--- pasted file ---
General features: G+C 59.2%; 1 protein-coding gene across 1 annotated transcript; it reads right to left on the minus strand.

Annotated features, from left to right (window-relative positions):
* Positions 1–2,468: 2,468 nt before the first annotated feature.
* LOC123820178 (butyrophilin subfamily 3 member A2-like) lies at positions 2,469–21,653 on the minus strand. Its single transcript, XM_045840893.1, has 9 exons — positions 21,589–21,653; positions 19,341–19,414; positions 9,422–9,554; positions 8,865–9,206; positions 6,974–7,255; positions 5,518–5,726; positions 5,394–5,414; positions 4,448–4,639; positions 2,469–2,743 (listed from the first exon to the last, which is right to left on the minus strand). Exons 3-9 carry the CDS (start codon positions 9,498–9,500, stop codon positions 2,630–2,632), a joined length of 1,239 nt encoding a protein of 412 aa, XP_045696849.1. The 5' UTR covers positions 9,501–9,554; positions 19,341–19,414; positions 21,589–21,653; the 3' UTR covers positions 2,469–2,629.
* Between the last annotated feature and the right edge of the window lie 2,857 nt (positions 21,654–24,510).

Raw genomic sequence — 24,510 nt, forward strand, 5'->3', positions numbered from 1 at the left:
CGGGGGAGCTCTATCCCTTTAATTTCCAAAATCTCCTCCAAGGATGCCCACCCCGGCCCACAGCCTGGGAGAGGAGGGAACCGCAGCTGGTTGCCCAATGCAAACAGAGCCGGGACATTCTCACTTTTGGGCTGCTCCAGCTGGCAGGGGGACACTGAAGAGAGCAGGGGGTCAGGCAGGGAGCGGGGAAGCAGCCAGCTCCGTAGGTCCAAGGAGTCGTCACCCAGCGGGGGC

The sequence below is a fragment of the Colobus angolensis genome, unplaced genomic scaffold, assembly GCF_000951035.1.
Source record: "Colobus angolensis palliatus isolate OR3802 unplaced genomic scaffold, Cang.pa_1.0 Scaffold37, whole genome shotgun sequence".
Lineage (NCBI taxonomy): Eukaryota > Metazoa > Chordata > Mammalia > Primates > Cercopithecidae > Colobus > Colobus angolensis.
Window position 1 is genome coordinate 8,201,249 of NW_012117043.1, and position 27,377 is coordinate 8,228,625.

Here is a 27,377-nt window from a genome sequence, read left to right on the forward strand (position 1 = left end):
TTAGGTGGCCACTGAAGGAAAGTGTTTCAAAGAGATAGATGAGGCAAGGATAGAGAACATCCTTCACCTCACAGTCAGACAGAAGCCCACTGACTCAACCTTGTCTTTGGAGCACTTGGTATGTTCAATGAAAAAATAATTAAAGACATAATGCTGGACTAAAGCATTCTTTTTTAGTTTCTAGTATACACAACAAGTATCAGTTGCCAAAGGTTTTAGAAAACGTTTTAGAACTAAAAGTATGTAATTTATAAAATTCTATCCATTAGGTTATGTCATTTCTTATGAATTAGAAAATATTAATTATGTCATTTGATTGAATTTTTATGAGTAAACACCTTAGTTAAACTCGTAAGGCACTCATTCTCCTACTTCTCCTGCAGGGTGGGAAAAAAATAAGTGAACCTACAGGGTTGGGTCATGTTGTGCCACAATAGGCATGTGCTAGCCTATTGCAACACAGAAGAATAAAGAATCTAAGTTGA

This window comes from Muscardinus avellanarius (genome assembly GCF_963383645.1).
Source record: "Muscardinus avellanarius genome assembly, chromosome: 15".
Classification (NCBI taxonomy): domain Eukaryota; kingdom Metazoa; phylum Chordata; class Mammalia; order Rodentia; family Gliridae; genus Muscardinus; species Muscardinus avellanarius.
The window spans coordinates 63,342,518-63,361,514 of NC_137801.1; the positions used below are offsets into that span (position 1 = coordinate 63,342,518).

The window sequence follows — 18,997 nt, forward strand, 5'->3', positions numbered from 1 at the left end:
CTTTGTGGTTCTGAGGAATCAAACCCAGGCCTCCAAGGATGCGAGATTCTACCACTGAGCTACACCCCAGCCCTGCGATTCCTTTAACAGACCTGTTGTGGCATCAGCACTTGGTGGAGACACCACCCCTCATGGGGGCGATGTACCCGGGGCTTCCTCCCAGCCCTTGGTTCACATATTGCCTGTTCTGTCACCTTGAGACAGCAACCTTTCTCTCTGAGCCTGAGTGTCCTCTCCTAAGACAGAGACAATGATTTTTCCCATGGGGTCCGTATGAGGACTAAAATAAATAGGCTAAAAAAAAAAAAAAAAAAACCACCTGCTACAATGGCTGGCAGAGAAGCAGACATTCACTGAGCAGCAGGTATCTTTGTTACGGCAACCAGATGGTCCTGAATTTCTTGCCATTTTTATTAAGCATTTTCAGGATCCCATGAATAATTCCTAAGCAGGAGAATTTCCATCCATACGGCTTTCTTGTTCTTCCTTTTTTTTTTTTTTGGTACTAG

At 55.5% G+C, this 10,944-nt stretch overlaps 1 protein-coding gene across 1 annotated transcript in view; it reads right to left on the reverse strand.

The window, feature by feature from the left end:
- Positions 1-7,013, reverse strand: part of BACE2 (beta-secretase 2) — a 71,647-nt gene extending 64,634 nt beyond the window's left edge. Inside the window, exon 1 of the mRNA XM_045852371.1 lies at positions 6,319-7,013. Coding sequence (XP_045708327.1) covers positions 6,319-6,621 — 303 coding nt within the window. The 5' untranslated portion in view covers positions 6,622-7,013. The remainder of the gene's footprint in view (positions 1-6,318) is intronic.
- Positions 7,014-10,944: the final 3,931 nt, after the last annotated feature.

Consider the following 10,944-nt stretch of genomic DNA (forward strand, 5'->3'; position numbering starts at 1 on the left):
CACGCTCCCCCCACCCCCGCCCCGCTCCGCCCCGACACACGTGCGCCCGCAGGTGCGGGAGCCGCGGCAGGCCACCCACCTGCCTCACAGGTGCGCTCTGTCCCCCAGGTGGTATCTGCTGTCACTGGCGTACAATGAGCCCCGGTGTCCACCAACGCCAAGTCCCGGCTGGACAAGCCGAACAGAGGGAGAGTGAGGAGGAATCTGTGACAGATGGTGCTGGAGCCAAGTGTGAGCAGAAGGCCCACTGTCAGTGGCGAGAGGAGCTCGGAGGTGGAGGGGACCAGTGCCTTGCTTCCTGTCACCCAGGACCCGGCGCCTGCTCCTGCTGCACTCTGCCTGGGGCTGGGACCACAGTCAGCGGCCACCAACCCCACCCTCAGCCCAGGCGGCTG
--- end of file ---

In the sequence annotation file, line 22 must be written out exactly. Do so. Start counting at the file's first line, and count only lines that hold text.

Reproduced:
- Positions 1-7,013, reverse strand: part of BACE2 (beta-secretase 2) — a 71,647-nt gene extending 64,634 nt beyond the window's left edge. Inside the window, exon 1 of the mRNA XM_045852371.1 lies at positions 6,319-7,013. Coding sequence (XP_045708327.1) covers positions 6,319-6,621 — 303 coding nt within the window. The 5' untranslated portion in view covers positions 6,622-7,013. The remainder of the gene's footprint in view (positions 1-6,318) is intronic.